Pushed on whether he resented the fact that he only had one season with Rocastle, Wright adds: "I did a bit, and a big reason I signed for Arsenal was because I wanted to play with him. I played with him for a year and then, that was it, he was gone. At the time I thought to myself: 'It's not like I wouldn't have signed for Arsenal without him'. Still, I thought I was going to be there with my longtime friend. That was the main disappointment – that he didn't get to stay, and I didn't get to play with him for longer."

Though Wright was understandably upset by the decision, he wasn't half as distressed as Rocastle himself. While he had a reputation as a player who could mix it with the toughest opponents in the top flight, teammates later stated that – having heard the news – Rocky couldn't help but cry. Speaking to The Guardian about the decision in the days after Rocastle's death in 2001, fellow Arsenal stalwart Paul Davis summed it up best when he said: "He couldn't understand why they ever wanted him to go. The club's line was that he was injured, he was struggling with his weight, he'd had a knee operation. I don't think he ever recovered from the fact of leaving Arsenal, in his own mind… it was one of the saddest moments for him."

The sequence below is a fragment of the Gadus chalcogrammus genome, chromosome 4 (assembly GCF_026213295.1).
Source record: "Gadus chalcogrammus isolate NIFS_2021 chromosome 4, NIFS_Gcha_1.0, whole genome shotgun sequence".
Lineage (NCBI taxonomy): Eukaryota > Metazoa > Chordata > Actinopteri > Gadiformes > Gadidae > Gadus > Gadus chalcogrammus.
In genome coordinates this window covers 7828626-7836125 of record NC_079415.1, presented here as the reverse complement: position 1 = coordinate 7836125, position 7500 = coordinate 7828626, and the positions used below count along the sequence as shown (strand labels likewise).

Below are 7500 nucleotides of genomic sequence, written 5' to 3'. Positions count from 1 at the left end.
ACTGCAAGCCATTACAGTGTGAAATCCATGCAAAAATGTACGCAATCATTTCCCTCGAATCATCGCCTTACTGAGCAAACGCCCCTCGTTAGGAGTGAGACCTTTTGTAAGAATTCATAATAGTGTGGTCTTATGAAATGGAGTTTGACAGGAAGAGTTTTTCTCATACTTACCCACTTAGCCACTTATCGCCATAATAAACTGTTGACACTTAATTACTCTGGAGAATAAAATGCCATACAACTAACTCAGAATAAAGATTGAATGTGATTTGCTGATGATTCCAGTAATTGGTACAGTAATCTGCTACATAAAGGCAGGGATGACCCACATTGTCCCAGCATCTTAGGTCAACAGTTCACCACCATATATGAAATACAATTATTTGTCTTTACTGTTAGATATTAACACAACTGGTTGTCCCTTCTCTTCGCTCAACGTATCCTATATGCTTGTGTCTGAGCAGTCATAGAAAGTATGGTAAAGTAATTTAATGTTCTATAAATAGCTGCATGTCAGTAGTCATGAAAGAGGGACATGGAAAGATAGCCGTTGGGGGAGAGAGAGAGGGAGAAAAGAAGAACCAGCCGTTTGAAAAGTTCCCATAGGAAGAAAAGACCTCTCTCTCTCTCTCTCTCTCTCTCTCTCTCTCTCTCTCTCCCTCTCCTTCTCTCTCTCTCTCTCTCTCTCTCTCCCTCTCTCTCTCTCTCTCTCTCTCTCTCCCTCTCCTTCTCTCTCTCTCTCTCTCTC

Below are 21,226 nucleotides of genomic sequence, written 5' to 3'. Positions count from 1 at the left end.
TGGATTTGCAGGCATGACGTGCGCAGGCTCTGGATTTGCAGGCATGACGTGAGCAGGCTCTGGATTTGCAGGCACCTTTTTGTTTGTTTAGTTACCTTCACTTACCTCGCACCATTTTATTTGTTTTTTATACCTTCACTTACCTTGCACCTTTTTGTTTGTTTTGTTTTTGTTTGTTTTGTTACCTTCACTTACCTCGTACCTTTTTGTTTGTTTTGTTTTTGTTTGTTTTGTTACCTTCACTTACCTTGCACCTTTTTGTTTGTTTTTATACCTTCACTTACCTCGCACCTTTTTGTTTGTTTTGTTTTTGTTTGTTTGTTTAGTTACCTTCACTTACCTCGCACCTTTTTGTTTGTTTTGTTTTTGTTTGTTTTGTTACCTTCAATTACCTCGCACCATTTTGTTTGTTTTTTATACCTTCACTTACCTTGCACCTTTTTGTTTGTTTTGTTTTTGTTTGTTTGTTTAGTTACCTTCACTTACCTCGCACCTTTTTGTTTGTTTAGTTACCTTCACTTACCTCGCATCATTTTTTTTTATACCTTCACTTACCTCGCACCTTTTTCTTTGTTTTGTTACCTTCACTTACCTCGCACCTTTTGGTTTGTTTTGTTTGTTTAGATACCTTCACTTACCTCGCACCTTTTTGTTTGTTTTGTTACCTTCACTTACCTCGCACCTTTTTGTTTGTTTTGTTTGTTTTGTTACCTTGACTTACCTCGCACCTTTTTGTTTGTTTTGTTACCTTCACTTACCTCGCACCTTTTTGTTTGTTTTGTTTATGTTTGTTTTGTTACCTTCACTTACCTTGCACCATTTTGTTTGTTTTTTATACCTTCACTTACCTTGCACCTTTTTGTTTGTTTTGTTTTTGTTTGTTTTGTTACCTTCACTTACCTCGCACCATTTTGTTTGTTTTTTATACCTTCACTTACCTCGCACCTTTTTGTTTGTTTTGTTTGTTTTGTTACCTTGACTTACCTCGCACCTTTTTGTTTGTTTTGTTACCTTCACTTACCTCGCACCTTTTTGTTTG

READ MORE: Ian Wright on Crystal Palace, Nottingham Forest and the Other Clubs in His Career

Having left Arsenal, Rocky never quite emulated his glory days at Highbury. That said, he gained a cult following at several other clubs, with fans appreciating the same silky skills which had earned him adoration in North London. He spent a season with Leeds, a season with Manchester City, and four years at Chelsea where, despite initially rediscovering some of his best form, he was once more hampered by injury. After a couple of loan spells with Hull and Norwich, he moved to Malaysia and spent a season with Sabah in 1999, at the end of which he officially retired.

Two years later, in February 2001, Rocastle announced he was seriously unwell. He had been diagnosed with non-Hodgkin's lymphoma, an aggressive and relatively rare form of blood cancer. He underwent a course of chemotherapy in an attempt to treat and manage the disease, but ultimately it was not curable, and he died on 31 March. He was only 33 years of age, and left behind a wife and three children, as well as numerous friends from the world of football.